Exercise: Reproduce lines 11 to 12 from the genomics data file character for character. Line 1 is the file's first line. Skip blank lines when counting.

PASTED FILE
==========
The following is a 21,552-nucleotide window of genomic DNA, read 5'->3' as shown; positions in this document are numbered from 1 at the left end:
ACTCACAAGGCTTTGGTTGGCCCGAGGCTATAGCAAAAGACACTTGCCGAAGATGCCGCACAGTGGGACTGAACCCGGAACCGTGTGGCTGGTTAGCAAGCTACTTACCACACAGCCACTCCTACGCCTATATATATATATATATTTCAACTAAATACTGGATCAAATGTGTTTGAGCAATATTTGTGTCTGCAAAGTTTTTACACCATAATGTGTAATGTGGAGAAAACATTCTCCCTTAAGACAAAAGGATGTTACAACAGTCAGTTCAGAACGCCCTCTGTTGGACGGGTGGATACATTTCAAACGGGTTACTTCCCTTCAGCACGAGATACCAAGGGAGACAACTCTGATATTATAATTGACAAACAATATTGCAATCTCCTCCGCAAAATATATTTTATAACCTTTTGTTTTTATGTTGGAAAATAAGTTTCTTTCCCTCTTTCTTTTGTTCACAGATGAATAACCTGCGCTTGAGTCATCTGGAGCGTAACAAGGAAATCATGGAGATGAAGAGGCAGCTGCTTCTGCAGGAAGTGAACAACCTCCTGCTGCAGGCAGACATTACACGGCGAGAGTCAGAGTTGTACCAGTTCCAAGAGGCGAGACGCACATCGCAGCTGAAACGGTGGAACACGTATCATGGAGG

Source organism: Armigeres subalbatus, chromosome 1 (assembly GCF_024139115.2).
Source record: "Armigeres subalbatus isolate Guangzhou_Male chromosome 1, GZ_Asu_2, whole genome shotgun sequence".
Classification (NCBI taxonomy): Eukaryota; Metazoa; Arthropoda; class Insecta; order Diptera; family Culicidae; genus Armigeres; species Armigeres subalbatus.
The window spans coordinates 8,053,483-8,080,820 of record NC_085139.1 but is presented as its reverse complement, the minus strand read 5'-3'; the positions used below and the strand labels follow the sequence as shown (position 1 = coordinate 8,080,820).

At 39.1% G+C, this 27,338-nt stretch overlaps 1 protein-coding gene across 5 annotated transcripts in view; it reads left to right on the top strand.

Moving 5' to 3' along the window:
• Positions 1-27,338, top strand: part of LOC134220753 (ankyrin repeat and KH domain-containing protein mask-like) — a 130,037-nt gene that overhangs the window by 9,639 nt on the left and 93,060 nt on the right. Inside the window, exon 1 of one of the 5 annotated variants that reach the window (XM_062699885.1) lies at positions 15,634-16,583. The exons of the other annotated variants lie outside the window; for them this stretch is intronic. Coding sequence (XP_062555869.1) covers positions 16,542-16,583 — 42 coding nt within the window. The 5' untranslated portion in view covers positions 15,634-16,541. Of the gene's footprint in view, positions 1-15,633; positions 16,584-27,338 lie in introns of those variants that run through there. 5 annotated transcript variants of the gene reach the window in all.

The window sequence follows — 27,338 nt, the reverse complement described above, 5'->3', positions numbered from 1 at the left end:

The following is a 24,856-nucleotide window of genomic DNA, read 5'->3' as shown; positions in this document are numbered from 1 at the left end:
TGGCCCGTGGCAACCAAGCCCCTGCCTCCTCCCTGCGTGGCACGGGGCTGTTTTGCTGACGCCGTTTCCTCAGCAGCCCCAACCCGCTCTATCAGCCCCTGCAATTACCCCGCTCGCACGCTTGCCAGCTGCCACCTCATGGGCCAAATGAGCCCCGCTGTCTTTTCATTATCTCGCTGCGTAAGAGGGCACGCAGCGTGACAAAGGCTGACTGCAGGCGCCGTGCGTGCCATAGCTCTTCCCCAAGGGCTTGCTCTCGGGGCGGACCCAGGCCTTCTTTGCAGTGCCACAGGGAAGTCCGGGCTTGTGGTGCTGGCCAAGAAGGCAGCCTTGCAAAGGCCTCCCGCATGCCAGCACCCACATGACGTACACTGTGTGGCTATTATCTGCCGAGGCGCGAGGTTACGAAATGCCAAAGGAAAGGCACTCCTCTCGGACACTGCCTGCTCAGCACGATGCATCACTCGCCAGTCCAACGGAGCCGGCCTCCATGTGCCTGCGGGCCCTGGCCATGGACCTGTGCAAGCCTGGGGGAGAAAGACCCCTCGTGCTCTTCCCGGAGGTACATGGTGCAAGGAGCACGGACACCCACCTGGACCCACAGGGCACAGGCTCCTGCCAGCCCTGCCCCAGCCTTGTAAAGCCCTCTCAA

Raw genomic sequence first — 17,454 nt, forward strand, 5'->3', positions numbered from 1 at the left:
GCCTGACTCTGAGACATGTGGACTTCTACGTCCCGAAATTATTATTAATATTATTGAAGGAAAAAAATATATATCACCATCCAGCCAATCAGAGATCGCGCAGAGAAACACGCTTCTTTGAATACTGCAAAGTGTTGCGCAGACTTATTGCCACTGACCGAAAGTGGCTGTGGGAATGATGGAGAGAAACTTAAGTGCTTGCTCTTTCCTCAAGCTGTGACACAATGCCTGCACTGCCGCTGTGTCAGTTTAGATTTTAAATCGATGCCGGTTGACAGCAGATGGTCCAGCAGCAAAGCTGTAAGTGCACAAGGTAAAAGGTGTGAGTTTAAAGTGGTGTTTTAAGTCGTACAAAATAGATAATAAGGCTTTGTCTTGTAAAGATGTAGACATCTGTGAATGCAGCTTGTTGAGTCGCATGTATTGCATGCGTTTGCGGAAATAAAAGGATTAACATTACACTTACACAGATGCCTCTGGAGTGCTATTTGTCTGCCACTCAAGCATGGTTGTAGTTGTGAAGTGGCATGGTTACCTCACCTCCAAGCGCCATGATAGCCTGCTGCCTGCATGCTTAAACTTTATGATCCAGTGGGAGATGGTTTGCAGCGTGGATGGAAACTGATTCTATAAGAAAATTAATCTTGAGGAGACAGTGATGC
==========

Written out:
The following is a 24,856-nucleotide window of genomic DNA, read 5'->3' as shown; positions in this document are numbered from 1 at the left end:
TGGCCCGTGGCAACCAAGCCCCTGCCTCCTCCCTGCGTGGCACGGGGCTGTTTTGCTGACGCCGTTTCCTCAGCAGCCCCAACCCGCTCTATCAGCCCCTGCAATTACCCCGCTCGCACGCTTGCCAGCTGCCACCTCATGGGCCAAATGAGCCCCGCTGTCTTTTCATTATCTCGCTGCGTAAGAGGGCACGCAGCGTGACAAAGGCTGACTGCAGGCGCCGTGCGTGCCATAGCTCTTCCCCAAGGGCTTGCTCTCGGGGCGGACCCAGGCCTTCTTTGCAGTGCCACAGGGAAGTCCGGGCTTGTGGTGCTGGCCAAGAAGGCAGCCTTGCAAAGGCCTCCCGCATGCCAGCACCCACATGACGTACACTGTGTGGCTATTATCTGCCGAGGCGCGAGGTTACGAAATGCCAAAGGAAAGGCACTCCTCTCGGACACTGCCTGCTCAGCACGATGCATCACTCGCCAGTCCAACGGAGCCGGCCTCCATGTGCCTGCGGGCCCTGGCCATGGACCTGTGCAAGCCTGGGGGAGAAAGACCCCTCGTGCTCTTCCCGGAGGTACATGGTGCAAGGAGCACGGACACCCACCTGGACCCACAGGGCACAGGCTCCTGCCAGCCCTGCCCCAGCCTTGTAAAGCCCTCTCAA